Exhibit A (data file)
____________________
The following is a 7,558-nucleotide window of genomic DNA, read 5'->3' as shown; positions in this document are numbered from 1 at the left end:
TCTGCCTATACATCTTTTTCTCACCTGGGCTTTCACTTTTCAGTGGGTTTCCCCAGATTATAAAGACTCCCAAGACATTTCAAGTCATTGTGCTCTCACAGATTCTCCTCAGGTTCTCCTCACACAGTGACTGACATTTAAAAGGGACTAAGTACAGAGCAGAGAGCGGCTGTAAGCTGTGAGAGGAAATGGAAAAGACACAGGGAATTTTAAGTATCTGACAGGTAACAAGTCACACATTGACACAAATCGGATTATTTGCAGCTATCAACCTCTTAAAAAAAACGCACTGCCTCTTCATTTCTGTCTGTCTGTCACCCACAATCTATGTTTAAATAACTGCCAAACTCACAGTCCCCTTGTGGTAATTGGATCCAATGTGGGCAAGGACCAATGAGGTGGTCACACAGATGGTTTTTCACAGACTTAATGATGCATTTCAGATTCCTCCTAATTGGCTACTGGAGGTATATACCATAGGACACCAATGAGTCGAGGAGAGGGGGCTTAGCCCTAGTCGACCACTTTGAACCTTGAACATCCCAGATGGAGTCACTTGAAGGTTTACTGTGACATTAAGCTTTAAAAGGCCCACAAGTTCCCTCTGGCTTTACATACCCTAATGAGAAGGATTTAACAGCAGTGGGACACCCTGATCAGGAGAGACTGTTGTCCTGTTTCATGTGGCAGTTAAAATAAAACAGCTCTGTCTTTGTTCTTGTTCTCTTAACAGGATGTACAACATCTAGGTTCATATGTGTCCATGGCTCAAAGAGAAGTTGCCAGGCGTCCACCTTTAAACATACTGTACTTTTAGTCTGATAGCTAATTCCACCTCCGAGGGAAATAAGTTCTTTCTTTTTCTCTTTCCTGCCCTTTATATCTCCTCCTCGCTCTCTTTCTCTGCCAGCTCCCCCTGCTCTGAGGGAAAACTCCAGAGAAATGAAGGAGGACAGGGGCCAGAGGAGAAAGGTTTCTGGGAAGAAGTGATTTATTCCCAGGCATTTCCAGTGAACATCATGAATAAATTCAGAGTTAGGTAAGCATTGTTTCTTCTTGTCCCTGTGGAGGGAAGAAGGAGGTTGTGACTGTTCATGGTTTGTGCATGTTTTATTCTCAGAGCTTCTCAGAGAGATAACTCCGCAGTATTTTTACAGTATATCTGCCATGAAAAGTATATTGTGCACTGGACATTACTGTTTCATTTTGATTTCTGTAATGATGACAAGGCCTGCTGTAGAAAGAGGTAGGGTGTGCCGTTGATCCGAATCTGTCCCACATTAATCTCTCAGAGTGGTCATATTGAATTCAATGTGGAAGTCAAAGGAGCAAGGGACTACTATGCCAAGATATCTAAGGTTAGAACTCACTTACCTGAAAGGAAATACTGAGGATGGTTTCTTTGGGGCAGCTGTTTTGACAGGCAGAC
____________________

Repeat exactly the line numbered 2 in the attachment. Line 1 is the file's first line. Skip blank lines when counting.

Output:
TCTGCCTATACATCTTTTTCTCACCTGGGCTTTCACTTTTCAGTGGGTTTCCCCAGATTATAAAGACTCCCAAGACATTTCAAGTCATTGTGCTCTCACAGATTCTCCTCAGGTTCTCCTCACACAGTGACTGACATTTAAAAGGGACTAAGTACAGAGCAGAGAGCGGCTGTAAGCTGTGAGAGGAAATGGAAAAGACACAGGGAATTTTAAGTATCTGACAGGTAACAAGTCACACATTGACACAAATCGGATTATTTGCAGCTATCAACCTCTTAAAAAAAACGCACTGCCTCTTCATTTCTGTCTGTCTGTCACCCACAATCTATGTTTAAATAACTGCCAAACTCACAGTCCCCTTGTGGTAATTGGATCCAATGTGGGCAAGGACCAATGAGGTGGTCACACAGATGGTTTTTCACAGACTTAATGATGCATTTCAGATTCCTCCTAATTGGCTACTGGAGGTATATACCATAGGACACCAATGAGTCGAGGAGAGGGGGCTTAGCCCTAGTCGACCACTTTGAACCTTGAACATCCCAGATGGAGTCACTTGAAGGTTTACTGTGACATTAAGCTTTAAAAGGCCCACAAGTTCCCTCTGGCTTTACATACCCTAATGAGAAGGATTTAACAGCAGTGGGACACCCTGATCAGGAGAGACTGTTGTCCTGTTTCATGTGGCAGTTAAAATAAAACAGCTCTGTCTTTGTTCTTGTTCTCTTAACAGGATGTACAACATCTAGGTTCATATGTGTCCATGGCTCAAAGAGAAGTTGCCAGGCGTCCACCTTTAAACATACTGTACTTTTAGTCTGATAGCTAATTCCACCTCCGAGGGAAATAAGTTCTTTCTTTTTCTCTTTCCTGCCCTTTATATCTCCTCCTCGCTCTCTTTCTCTGCCAGCTCCCCCTGCTCTGAGGGAAAACTCCAGAGAAATGAAGGAGGACAGGGGCCAGAGGAGAAAGGTTTCTGGGAAGAAGTGATTTATTCCCAGGCATTTCCAGTGAACATCATGAATAAATTCAGAGTTAGGTAAGCATTGTTTCTTCTTGTCCCTGTGGAGGGAAGAAGGAGGTTGTGACTGTTCATGGTTTGTGCATGTTTTATTCTCAGAGCTTCTCAGAGAGATAACTCCGCAGTATTTTTACAGTATATCTGCCATGAAAAGTATATTGTGCACTGGACATTACTGTTTCATTTTGATTTCTGTAATGATGACAAGGCCTGCTGTAGAAAGAGGTAGGGTGTGCCGTTGATCCGAATCTGTCCCACATTAATCTCTCAGAGTGGTCATATTGAATTCAATGTGGAAGTCAAAGGAGCAAGGGACTACTATGCCAAGATATCTAAGGTTAGAACTCACTTACCTGAAAGGAAATACTGAGGATGGTTTCTTTGGGGCAGCTGTTTTGACAGGCAGAC